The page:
But it also may suggest that newspapers may have started to become more concerned about the expenses of libel suits – both the costs of a defeat and the costs of litigation. It may represent one more thing to worry about in the era that seems to be upon us.

Thursday, January 22, 2009

Will Tycoons Save or Ruin Newspapers?

Today's New York Times quotes Roy Greenslade of The Evening Standard as follows: "There are five reasons for owning newspapers, and all begin with a P: profit, propaganda, political influence, prestige and public service. There's no profit in The Standard,so you've got to look at the other things." His comments were provoked by the fact that The Standard is about to have a new owner: Aleksandr Y. Lebedev, the former K.G.B. spy who has become a billionaire banker.

Greenslade's formula resembles the ownership typology that I set forth a year ago in a paper called "Leading the Way to Better News: How the Powers that Be became the Powers that Were." But something essential has changed during that year. The profit motive has become elusive, at best, and now seems more fit for nostalgia than investment decisions. Hopefully new solutions, or a turnaround in the national economy will lead publications back to profitability. But the sugar-daddy solution is looking more and more attractive - and inevitable.

Enter Carlos Slim, the Mexican businessman, second richest man in the world, and now savior of the New York Times. No doubt we will quickly learn more about what Carlos Slim and the Times have in mind. Maybe his loan/investment is a temporary fix. But for papers owned by companies that have no other major source of income - companies that were not as wise as the Washington Post Company, which is kept profitable by the hugely successful Kaplan, Inc. - the tycoon solution may become an increasingly common "solution." If that happens, hopefully their primary motive will be prestige and public service, not propaganda and political influence. But don't count on it.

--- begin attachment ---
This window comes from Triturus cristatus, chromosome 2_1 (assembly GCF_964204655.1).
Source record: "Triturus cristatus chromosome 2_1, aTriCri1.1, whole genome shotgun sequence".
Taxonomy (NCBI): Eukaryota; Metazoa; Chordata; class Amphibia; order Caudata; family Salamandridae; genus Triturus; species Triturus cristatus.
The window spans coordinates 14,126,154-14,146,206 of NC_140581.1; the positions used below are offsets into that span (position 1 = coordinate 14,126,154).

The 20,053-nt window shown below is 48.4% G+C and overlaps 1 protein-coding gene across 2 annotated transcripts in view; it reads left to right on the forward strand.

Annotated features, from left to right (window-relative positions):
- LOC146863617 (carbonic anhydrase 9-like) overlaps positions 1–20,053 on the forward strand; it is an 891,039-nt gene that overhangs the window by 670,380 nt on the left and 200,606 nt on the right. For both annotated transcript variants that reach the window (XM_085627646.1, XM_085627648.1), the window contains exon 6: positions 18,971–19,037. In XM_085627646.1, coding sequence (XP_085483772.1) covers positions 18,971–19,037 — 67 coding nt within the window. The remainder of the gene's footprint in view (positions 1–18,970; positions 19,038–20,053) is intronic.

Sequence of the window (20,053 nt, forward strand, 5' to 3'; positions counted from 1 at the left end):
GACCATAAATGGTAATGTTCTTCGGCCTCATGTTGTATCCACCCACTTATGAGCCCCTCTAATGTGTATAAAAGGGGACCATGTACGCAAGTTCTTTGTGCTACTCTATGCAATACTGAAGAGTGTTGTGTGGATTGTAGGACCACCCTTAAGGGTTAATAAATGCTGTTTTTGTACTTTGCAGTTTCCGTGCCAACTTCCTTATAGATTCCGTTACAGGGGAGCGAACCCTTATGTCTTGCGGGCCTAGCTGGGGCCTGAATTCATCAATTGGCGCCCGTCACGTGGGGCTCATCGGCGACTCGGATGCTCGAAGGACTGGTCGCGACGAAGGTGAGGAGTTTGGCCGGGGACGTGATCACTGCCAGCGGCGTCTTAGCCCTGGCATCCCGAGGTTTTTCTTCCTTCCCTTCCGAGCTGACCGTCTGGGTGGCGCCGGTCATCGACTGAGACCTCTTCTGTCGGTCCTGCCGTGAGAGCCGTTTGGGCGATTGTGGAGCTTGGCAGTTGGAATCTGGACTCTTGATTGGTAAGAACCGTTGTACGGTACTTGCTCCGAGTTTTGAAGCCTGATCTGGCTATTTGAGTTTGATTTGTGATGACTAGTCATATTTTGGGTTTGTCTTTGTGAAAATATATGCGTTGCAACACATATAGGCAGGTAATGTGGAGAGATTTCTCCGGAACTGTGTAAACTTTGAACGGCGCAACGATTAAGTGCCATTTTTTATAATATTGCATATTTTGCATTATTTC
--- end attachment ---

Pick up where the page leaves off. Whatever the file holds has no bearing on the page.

Thursday, January 15, 2009

The Role of State Run News Media

As the commercial news media in the US reduce their newsrooms, will news consumers start to rely more and more on international sources, some of which are state funded? Certainly the BBC has become a much more important source of news for a great many Americans, thanks to the availability of the BBC on the web. Will we begin to rely on other news outlets such as Al Jezeera, which is now available on the web in English (but not on many cable systems, which is another topic)?

According to a report in the New York Times this morning, "Chinese state-controlled news organizations plan to spend billions of dollars" to acquire international media assets (heaven knows there are plenty for sale), to open "overseas bureaus" and to generate more content in English and other languages. The United States has made similar efforts in other countries over the years, but we are not used to having an international competitor with such vast resources enter the field.

Interestingly, while other countries are using government money to fund news stories that will be read in America, and may well make their way into blogs and other news aggregators, America's own international news programs cannot be distributed in this country. Our Center on Communication Leadership and Policy hosted a conference on that topic in Washington yesterday. But thanks to the web, you can access VOA on the web, and VOA stories are the fifth most used source of news on the Google aggregator.

The development and use of international sources of news, including those that are state-funded, will be an interesting thread to watch and discuss during the term.

Geoffrey Cowan